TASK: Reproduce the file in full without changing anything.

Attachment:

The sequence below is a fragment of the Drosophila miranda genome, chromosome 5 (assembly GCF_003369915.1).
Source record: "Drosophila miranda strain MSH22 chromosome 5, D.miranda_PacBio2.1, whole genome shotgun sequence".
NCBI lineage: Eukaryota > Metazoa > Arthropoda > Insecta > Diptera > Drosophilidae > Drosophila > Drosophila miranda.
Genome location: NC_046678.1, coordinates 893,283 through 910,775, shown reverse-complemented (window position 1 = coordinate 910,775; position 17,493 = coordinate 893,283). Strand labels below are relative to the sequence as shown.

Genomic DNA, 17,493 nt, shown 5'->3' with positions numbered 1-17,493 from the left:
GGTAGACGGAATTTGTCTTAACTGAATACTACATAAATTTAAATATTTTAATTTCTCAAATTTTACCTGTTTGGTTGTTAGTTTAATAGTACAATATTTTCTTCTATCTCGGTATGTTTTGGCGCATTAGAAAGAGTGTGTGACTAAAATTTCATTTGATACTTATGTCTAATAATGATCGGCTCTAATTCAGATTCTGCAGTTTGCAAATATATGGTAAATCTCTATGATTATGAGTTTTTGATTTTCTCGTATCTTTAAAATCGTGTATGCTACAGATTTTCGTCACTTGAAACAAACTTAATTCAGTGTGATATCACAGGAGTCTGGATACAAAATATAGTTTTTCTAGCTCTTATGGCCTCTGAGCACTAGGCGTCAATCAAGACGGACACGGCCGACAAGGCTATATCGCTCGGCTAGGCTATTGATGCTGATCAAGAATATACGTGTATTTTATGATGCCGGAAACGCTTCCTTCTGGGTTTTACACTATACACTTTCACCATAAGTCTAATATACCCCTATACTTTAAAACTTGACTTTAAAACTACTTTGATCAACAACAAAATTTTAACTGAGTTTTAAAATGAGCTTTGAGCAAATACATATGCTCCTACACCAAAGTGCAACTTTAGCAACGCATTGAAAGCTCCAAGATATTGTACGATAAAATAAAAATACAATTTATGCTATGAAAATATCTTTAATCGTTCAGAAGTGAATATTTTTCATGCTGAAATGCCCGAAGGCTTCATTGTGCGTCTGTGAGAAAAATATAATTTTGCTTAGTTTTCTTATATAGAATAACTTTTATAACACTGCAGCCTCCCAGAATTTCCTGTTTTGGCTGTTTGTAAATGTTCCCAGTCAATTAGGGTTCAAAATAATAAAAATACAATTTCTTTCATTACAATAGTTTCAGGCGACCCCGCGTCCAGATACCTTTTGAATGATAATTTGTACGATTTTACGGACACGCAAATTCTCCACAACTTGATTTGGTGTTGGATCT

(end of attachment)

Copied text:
The sequence below is a fragment of the Drosophila miranda genome, chromosome 5 (assembly GCF_003369915.1).
Source record: "Drosophila miranda strain MSH22 chromosome 5, D.miranda_PacBio2.1, whole genome shotgun sequence".
NCBI lineage: Eukaryota > Metazoa > Arthropoda > Insecta > Diptera > Drosophilidae > Drosophila > Drosophila miranda.
Genome location: NC_046678.1, coordinates 893,283 through 910,775, shown reverse-complemented (window position 1 = coordinate 910,775; position 17,493 = coordinate 893,283). Strand labels below are relative to the sequence as shown.

Genomic DNA, 17,493 nt, shown 5'->3' with positions numbered 1-17,493 from the left:
GGTAGACGGAATTTGTCTTAACTGAATACTACATAAATTTAAATATTTTAATTTCTCAAATTTTACCTGTTTGGTTGTTAGTTTAATAGTACAATATTTTCTTCTATCTCGGTATGTTTTGGCGCATTAGAAAGAGTGTGTGACTAAAATTTCATTTGATACTTATGTCTAATAATGATCGGCTCTAATTCAGATTCTGCAGTTTGCAAATATATGGTAAATCTCTATGATTATGAGTTTTTGATTTTCTCGTATCTTTAAAATCGTGTATGCTACAGATTTTCGTCACTTGAAACAAACTTAATTCAGTGTGATATCACAGGAGTCTGGATACAAAATATAGTTTTTCTAGCTCTTATGGCCTCTGAGCACTAGGCGTCAATCAAGACGGACACGGCCGACAAGGCTATATCGCTCGGCTAGGCTATTGATGCTGATCAAGAATATACGTGTATTTTATGATGCCGGAAACGCTTCCTTCTGGGTTTTACACTATACACTTTCACCATAAGTCTAATATACCCCTATACTTTAAAACTTGACTTTAAAACTACTTTGATCAACAACAAAATTTTAACTGAGTTTTAAAATGAGCTTTGAGCAAATACATATGCTCCTACACCAAAGTGCAACTTTAGCAACGCATTGAAAGCTCCAAGATATTGTACGATAAAATAAAAATACAATTTATGCTATGAAAATATCTTTAATCGTTCAGAAGTGAATATTTTTCATGCTGAAATGCCCGAAGGCTTCATTGTGCGTCTGTGAGAAAAATATAATTTTGCTTAGTTTTCTTATATAGAATAACTTTTATAACACTGCAGCCTCCCAGAATTTCCTGTTTTGGCTGTTTGTAAATGTTCCCAGTCAATTAGGGTTCAAAATAATAAAAATACAATTTCTTTCATTACAATAGTTTCAGGCGACCCCGCGTCCAGATACCTTTTGAATGATAATTTGTACGATTTTACGGACACGCAAATTCTCCACAACTTGATTTGGTGTTGGATCT